The next step is to allow users to unsubscribe.

Build the Unsubscribe Page

When the user clicks on the unsubscribe link at the bottom of the newsletter, they are redirected to the Unsubscribe page.
Add the following code to the Razor view file Pages/Unsubscribe.cshtml:
@page @model UnsubscribeModel @{ ViewData["Title"] = "Unsubscribe"; } <div class="form-container"> <p>@Model.ResponseMessage</p> </div> 
Then update the Pages/Unsubscribe.cshtml.cs file with the code below:
using Microsoft.AspNetCore.Mvc; using Microsoft.AspNetCore.Mvc.RazorPages; using NewsletterApp.Data; using SendGrid; namespace NewsletterApp.Pages; public class UnsubscribeModel : PageModel { private readonly ISendGridClient _sendGridClient; private readonly IContactRepository _contactRepository; public UnsubscribeModel(ISendGridClient sendGridClient, IContactRepository contactRepository) { _sendGridClient = sendGridClient; _contactRepository = contactRepository; } public string ResponseMessage { get; set; } public void OnGet( [FromQuery(Name = "email")] string emailAddress, [FromQuery(Name = "confirmation")] Guid confirmationId ) { var contact = _contactRepository.GetContactByEmail(emailAddress); if (contact == null) { ResponseMessage = "Sorry, but it looks like you already unsubscribed"; return; } if (contact.ConfirmationId.Equals(confirmationId)) { _contactRepository.DeleteContact(contact); ResponseMessage = "Thank you. You have been successfully " + "removed from this subscriber list and won't receive any further emails from us \n\n"; } else { ResponseMessage = "Invalid link " + "Sorry, we cannot unsubscribe you because this links appears to be corrupted"; } } }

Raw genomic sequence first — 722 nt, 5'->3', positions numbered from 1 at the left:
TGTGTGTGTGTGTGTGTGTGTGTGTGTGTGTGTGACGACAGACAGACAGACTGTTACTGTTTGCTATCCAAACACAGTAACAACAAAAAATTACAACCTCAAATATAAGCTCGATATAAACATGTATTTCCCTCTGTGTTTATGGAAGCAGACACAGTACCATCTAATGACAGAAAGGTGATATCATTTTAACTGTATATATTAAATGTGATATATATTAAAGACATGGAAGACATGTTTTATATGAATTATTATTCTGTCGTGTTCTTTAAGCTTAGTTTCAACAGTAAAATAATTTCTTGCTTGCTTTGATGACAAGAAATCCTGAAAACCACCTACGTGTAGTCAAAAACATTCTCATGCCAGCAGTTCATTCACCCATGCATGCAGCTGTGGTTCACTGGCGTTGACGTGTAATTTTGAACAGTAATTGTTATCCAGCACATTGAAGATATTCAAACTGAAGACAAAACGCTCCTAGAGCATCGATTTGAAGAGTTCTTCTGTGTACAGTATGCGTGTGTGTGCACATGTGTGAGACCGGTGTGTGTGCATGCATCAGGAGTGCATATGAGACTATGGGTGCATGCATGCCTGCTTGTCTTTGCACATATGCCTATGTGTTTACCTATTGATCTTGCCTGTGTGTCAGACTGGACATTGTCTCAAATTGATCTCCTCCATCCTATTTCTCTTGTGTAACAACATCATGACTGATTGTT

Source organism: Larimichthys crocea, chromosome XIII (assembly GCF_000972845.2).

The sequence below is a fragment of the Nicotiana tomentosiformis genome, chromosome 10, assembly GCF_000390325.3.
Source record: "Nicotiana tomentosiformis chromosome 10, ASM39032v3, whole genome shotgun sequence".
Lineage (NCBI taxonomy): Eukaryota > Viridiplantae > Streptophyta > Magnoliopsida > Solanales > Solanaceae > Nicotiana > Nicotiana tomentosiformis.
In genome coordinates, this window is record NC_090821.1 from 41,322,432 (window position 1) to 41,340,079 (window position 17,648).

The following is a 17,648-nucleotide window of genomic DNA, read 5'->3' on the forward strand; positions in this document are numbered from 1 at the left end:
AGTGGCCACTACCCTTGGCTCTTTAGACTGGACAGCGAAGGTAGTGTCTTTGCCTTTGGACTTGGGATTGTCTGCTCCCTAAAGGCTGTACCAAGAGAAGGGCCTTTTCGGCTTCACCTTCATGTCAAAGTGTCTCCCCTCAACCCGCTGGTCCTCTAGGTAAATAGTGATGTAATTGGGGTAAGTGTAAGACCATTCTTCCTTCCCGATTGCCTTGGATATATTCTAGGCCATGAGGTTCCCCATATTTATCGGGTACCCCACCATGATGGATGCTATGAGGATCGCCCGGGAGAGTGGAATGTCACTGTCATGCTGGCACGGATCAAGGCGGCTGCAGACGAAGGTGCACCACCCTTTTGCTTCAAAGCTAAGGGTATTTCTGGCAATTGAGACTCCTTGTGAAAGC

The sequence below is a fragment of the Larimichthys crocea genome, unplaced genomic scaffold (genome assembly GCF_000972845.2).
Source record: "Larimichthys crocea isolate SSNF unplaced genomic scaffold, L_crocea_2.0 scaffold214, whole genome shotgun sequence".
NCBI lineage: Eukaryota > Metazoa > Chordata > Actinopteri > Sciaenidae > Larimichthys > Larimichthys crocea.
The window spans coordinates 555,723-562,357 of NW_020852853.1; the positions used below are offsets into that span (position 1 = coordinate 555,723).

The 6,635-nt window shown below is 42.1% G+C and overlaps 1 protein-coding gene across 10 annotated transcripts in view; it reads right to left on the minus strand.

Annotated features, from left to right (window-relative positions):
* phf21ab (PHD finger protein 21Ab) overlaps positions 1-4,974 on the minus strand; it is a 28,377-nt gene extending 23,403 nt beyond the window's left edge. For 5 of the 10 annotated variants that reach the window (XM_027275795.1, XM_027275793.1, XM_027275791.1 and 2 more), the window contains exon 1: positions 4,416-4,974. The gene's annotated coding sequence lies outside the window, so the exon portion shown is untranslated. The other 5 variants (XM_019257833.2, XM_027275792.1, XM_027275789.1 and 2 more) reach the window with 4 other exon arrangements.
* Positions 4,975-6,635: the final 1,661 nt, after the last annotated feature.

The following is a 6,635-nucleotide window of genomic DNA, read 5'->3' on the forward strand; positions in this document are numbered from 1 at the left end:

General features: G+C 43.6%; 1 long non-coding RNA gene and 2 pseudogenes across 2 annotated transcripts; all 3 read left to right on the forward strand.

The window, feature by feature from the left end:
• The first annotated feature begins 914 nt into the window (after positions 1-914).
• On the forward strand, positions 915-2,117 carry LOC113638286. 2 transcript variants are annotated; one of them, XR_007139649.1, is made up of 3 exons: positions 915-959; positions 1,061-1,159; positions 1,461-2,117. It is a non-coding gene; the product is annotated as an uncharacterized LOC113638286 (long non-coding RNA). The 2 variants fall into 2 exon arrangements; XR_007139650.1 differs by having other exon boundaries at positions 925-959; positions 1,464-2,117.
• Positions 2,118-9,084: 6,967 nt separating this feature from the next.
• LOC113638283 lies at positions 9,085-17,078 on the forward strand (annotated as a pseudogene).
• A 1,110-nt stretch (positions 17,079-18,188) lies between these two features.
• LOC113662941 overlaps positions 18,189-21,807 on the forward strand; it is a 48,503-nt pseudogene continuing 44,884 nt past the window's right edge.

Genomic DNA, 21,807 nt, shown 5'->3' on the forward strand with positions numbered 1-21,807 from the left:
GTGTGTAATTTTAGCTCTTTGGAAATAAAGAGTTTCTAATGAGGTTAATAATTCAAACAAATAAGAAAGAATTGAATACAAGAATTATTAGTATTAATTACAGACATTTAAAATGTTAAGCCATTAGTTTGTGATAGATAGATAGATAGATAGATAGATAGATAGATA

When a user clicks the unsubscribe link, the OnGet method is triggered and the emailAddress and confirmationId parameters will be bound from the query string.
Using the emailAddress, the contact is retrieved from the database using the _contactRepository the confirmationId is compared. If the confirmationId from the query string matches with the confirmation ID from the contact, _contactRepository.DeleteContact method deletes the contact from the database.

Build and Test the Newsletter Upload Page

The final bit of the puzzle is sending the newsletter to the user.
Create a file named UploadNewsletterViewModel.cs in the Models folder. The UploadNewsletterViewModel class will be bound to the form to upload the newsletter.
using System.ComponentModel.DataAnnotations; namespace NewsletterApp.Models; public class UploadNewsletterViewModel { [Required] [DataType(DataType.Text)] public string EmailSubject { get; set; } [Required] [DataType(DataType.Upload)] public IFormFile Newsletter { get; set; } }